Richie Porte believes BMC will go into the Tour de France in 2016 with two leaders, himself and Tejay van Garderen.
Having played second fiddle to Chris Froome in the three-week race while at Team Sky, Porte hopes to have a licence to go for the general classification, even though van Garderen will likely have the same aim.
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Porte pointed out in an interview with Australia’s Fairfax Media that a dual-threat attack is not uncommon in Grand Tours, including at Team Sky in 2012.
“It’s been great that Tejay picked up the phone to talk to me about it,” he said. “But it’s not uncommon that there are two guys [in a team] going for general classification.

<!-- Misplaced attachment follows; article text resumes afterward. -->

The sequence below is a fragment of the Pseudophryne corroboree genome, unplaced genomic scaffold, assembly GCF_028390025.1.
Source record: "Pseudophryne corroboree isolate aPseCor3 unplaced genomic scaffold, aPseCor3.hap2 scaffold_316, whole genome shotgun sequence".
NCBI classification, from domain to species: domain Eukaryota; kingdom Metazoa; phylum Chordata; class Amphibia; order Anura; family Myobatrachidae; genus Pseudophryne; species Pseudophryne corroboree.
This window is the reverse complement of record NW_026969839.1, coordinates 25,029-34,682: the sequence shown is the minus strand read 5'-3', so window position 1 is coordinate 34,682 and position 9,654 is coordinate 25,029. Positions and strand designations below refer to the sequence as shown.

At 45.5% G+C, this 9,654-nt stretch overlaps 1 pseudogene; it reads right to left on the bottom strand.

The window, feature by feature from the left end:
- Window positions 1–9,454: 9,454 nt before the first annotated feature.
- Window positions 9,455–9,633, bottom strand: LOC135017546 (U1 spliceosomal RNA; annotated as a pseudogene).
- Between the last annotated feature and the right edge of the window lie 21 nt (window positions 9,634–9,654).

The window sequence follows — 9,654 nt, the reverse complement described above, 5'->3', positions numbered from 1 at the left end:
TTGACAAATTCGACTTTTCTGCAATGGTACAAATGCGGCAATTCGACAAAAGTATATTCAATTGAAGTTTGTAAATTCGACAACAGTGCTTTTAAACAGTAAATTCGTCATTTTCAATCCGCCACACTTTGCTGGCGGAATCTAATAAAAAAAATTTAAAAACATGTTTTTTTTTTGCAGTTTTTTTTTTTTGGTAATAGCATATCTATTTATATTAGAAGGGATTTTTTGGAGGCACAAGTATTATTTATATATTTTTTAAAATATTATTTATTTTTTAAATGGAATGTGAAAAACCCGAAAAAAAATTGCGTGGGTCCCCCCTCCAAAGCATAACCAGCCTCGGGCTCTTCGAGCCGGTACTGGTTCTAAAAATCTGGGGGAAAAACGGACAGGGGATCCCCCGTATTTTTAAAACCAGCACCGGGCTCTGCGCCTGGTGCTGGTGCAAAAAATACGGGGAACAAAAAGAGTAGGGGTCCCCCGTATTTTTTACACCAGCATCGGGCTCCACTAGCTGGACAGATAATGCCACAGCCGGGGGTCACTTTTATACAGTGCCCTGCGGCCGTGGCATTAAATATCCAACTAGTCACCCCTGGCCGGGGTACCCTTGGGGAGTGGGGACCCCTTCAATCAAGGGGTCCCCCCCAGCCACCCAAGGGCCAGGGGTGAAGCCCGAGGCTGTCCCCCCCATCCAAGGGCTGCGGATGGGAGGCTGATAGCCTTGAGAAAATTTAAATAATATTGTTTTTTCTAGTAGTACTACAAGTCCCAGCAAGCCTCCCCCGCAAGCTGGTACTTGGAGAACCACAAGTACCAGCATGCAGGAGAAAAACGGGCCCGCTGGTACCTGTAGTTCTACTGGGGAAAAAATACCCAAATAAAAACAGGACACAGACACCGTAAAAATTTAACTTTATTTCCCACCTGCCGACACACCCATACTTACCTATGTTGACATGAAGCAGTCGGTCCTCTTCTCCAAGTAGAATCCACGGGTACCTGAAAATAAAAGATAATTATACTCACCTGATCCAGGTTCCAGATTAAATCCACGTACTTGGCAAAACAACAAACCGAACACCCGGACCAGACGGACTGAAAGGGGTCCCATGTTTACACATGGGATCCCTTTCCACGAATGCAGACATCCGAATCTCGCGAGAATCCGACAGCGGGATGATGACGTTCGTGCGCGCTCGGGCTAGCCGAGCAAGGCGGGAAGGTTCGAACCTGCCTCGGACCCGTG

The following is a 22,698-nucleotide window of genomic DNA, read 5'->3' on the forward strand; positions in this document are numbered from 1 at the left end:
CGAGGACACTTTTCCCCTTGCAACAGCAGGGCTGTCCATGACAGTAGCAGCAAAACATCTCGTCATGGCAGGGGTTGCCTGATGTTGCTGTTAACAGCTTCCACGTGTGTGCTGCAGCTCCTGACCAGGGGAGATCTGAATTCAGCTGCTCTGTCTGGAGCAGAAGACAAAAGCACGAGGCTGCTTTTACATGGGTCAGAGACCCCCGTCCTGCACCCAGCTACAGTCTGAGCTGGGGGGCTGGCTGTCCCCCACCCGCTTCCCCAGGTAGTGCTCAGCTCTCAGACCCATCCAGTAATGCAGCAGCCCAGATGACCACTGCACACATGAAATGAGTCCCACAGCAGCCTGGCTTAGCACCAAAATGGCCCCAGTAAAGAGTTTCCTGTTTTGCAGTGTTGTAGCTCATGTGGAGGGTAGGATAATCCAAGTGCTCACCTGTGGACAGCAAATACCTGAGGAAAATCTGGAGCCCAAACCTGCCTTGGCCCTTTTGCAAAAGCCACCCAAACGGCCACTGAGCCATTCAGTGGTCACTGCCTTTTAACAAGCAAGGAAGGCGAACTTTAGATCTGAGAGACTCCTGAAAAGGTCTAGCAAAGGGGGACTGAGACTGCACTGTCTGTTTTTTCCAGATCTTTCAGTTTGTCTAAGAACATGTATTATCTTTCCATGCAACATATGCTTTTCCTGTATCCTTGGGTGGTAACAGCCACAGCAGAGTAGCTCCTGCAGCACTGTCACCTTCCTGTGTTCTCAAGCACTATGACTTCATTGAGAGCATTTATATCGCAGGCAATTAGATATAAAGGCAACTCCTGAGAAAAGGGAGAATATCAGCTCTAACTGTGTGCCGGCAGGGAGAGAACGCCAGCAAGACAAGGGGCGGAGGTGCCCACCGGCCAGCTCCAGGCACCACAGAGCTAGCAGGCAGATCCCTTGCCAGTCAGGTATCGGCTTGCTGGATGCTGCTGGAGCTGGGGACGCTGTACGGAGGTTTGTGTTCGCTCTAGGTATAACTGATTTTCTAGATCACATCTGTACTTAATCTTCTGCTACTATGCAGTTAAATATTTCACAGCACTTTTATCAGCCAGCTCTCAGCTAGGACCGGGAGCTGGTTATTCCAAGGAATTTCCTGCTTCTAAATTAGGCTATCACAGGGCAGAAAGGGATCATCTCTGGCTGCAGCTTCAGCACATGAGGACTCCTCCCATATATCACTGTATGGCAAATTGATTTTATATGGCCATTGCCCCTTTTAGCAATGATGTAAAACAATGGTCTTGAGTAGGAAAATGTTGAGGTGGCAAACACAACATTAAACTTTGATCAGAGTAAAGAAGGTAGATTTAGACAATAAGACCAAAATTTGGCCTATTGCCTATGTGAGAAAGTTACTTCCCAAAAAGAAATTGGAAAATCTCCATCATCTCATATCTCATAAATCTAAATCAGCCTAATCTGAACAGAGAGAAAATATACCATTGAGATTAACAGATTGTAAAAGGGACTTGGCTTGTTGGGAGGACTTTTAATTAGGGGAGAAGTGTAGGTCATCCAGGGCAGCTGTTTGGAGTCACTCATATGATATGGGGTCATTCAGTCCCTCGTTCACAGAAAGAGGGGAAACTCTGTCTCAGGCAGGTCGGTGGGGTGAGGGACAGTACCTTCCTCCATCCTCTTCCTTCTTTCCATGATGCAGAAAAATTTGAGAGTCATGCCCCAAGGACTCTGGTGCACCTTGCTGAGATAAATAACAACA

“Well, with Brad [Wiggins] and Froomey we know how that worked out, but then there is also [Nairo] Quintana and [Alejandro] Valverde [at Movistar] and they were second and third this year in the Tour. Tejay and I are pretty good friends.
“I’m sure we can deal with it. It’s easier to have two guys [rather than] all the stress on one guy. I am man enough to tell Tejay if I am not on a good one and I would expect he is exactly the same with me.”
While Wiggins and Froome came first and second in 2012, Wiggins was always the favoured rider by his team to go for the win.
Recent history suggests, then, that having two leaders is not conducive to winning the Tour de France, with Froome (2013 & 2015), Vincenzo Nibali (2014), Cadel Evans (2011) and Andy Schleck (2010) all taking the win from a position of being the sole protected rider.
Van Garderen, though, achieved his best two Tour de France results while riding alongside Evans at BMC, finishing fifth in both 2012 and 2014. The 27-year-old American was forced to abandon the race this year while sitting in third overall due to illness.